This is the second time the UK has departed from the EU sanctions regime and imposed sanctions under the Global Human Rights sanctions regime (the first being in July 2020). This marks a clear intention by the UK to collaborate with other countries and maintain a distinct sanctions regime.

 

Tracking federal agencies’ re-opening plans for government contractors

After months of federal agency closures, and a wide expansion of teleworking and other remote work policies crafted in response to the novel coronavirus, the federal government is planning for a phased re-opening.[1] This post was most recently updated on June 26, 2020, and it includes updates to the following agency plans: Department of Defense, IRS/Treasury, U.S. Census Bureau, NASA, Department of Energy, State Department, Department of Homeland Security, Office of Personnel Management, Department of Transportation, Department of Agriculture and the EPA. In June, a number of agencies entered Phase One of their reopening plans. We will continue to update as agencies continue to release and modify their reopening guidance.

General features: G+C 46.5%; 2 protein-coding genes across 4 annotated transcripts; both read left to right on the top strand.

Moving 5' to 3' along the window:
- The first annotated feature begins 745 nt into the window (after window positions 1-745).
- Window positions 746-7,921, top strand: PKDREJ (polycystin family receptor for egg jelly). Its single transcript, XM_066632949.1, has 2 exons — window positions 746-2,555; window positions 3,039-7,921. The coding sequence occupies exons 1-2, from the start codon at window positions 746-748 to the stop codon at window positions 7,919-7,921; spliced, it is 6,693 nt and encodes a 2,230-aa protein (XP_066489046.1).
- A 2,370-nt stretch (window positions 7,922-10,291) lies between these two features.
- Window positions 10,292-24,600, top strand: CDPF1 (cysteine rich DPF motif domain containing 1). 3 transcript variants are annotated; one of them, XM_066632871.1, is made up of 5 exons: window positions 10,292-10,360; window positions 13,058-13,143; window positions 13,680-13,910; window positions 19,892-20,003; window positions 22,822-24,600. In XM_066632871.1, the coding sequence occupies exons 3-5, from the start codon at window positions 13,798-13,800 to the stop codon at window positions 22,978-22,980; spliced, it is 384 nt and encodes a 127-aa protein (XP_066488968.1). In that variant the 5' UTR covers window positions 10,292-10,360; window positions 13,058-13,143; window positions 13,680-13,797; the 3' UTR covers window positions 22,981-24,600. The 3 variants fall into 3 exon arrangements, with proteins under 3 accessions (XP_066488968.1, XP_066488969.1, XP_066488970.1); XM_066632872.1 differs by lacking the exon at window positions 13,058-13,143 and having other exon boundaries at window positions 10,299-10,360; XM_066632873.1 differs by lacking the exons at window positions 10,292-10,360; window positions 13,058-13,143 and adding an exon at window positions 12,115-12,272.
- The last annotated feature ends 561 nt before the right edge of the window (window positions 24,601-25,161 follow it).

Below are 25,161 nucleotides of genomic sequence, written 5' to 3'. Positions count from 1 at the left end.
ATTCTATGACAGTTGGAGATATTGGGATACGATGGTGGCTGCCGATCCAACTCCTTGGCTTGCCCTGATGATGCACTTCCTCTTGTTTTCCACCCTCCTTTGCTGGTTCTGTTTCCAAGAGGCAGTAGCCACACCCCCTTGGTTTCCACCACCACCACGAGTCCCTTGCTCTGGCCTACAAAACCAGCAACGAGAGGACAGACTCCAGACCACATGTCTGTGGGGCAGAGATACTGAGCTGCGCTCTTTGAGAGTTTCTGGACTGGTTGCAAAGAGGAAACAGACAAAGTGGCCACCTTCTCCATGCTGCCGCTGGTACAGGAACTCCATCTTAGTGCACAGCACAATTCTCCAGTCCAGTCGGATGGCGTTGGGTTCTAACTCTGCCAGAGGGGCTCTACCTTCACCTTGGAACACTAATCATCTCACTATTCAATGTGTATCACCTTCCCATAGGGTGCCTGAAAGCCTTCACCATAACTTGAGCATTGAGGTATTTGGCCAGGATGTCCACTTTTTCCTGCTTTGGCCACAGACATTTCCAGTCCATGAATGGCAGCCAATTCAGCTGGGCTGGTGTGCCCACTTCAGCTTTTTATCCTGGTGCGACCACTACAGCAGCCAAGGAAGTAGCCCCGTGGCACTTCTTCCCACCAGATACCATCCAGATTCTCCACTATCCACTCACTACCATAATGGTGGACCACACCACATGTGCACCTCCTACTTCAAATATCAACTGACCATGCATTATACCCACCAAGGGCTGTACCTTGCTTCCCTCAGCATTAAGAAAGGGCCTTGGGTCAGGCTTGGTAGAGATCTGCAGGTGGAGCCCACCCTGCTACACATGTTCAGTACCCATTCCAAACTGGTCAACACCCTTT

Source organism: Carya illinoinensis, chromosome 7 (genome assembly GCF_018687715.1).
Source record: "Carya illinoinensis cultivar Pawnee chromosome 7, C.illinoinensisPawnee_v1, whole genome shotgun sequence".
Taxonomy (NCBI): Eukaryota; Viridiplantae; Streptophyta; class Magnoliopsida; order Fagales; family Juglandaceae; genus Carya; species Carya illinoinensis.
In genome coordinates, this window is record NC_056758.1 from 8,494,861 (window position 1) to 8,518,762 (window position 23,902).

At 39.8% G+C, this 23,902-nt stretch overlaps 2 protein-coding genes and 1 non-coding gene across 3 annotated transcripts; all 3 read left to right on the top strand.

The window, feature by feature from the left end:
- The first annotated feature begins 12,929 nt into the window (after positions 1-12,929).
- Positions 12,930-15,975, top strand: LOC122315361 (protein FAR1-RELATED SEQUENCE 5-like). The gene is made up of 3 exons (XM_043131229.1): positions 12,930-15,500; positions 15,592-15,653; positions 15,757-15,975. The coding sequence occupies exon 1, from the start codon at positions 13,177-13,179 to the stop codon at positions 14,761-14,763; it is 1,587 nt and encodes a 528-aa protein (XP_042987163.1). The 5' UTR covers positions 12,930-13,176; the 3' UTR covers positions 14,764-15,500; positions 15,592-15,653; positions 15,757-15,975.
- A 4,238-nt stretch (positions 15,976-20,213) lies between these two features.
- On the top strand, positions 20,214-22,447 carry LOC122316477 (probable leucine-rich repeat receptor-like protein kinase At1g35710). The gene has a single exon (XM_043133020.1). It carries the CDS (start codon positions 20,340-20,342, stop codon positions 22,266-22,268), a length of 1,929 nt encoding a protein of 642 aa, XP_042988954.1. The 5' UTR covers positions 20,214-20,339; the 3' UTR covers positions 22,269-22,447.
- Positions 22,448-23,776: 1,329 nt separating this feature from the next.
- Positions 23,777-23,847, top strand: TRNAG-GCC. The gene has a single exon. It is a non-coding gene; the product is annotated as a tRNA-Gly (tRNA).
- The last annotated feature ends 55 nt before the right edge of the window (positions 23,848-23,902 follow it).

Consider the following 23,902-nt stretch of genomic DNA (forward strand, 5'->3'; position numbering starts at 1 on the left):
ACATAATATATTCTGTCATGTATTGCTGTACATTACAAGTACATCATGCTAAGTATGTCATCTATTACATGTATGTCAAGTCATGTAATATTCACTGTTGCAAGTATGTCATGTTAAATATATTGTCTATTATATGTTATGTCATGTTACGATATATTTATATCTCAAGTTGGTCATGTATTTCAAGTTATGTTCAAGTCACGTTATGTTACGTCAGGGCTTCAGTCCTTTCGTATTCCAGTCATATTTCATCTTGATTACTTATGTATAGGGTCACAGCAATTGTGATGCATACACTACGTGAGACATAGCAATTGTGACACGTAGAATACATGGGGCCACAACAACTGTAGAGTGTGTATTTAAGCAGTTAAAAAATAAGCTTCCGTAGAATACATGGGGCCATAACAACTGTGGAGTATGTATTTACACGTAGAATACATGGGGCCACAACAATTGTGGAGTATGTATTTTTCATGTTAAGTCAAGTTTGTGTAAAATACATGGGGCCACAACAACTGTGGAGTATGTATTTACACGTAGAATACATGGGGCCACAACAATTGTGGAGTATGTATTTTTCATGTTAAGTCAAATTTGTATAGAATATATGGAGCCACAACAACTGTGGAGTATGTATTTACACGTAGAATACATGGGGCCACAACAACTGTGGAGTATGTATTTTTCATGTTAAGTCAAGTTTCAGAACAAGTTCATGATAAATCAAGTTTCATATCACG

On April 20, 2020, the Executive Office of the President, Office of Management and Budget (OMB) published Memorandum M-20-23 on “Aligning Federal Agency Operations with the National Guidelines for Opening Up America Again.”

In this Memorandum, OMB provides a framework to be used by federal agencies to develop policies and procedures for re-opening and a return to the federal workplace. Each federal agency must develop its own policies and procedures consistent with the Guidelines for Employers included in the Memorandum, as well as accounting for the agency’s own operational needs and the geographic area in which each agency operates. Like most states that have issued re-opening guidelines, the Memorandum contemplates a gating period in which the agency must see a downward trend in COVID-19 cases before proceeding to a phased re-opening. Agency policies and procedures for a phased re-opening must take into account the following criteria: